Thursday, August 23, 2007
No simple "chance meeting"
While devouring a plate of Panda Express last week, my brilliant physicist friend and fellow cancer crusader, Kathleen reminded me of a special experience that took place last year...
As you can guess from my Blog, the subject of skin cancer prevention frequently enters my conversations. Occasionally, I’m not the one who brings it up; a friend or colleague will ask me a question or share a personal story, thus spurring a lengthy discussion on the subject of Skin Cancer Awareness. I must admit, I don’t mind it all. In fact, it brings a smile to my face, even makes me chuckle a little inside and say a silent prayer of thanksgiving. I'm grateful that people feel comfortable approaching me with their questions, and I’m deeply humbled when they share their personal stories.(Remember, we're in this together!) You see, I’m an extremely extroverted person who thrives on interactions with others. I am my mother’s daughter; she planted within me seeds that have sprouted a genuine love of serving (and protecting) people. When my beloved mother passed away, I knew, deep down (though, at age 15, I was reluctant) that I would devote a significant part of my time, talents, and energy toward cancer crusading. And when I met my dear friend, Natalie, eight years later, I was reminded of this and I learned that while my roots were originally pink [breast cancer awareness] they are predominately orange [skin cancer awareness] (yet, the pink roots still remain). The following story is provides additional proof of this; it is a simple, yet profound reminder:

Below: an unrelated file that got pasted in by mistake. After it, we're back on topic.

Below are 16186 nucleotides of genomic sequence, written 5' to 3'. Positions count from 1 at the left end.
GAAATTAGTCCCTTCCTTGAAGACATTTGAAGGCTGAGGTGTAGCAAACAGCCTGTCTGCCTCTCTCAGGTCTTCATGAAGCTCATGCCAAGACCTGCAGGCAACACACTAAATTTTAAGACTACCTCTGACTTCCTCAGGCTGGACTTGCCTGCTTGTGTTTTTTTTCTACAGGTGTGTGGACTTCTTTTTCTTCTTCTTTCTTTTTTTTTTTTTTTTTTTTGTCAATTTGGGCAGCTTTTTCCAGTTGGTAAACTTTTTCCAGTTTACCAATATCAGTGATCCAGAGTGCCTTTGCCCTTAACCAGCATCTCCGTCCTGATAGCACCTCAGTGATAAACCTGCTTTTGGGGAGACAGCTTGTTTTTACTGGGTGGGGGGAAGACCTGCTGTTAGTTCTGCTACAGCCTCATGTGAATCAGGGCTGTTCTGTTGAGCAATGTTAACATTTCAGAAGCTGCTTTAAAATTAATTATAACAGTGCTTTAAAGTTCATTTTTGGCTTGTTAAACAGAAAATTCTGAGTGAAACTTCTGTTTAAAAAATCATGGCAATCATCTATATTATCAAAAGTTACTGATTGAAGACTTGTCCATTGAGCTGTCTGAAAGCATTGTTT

Every year in May, my fellow cancer-crusading friends and I participate in the Susan G. Komen Race for the Cure in Salt Lake to honor both my mother, Cindy, and Natalie’s brother, Eric. My radiant mother died from breast cancer on January 1, 1995, and Eric passed away (at age 21) due to complications associated with a malignant melanoma—the deadliest form of skin cancer, in May 1999. The event is our way of paying tribute to two beautiful people -- our angels.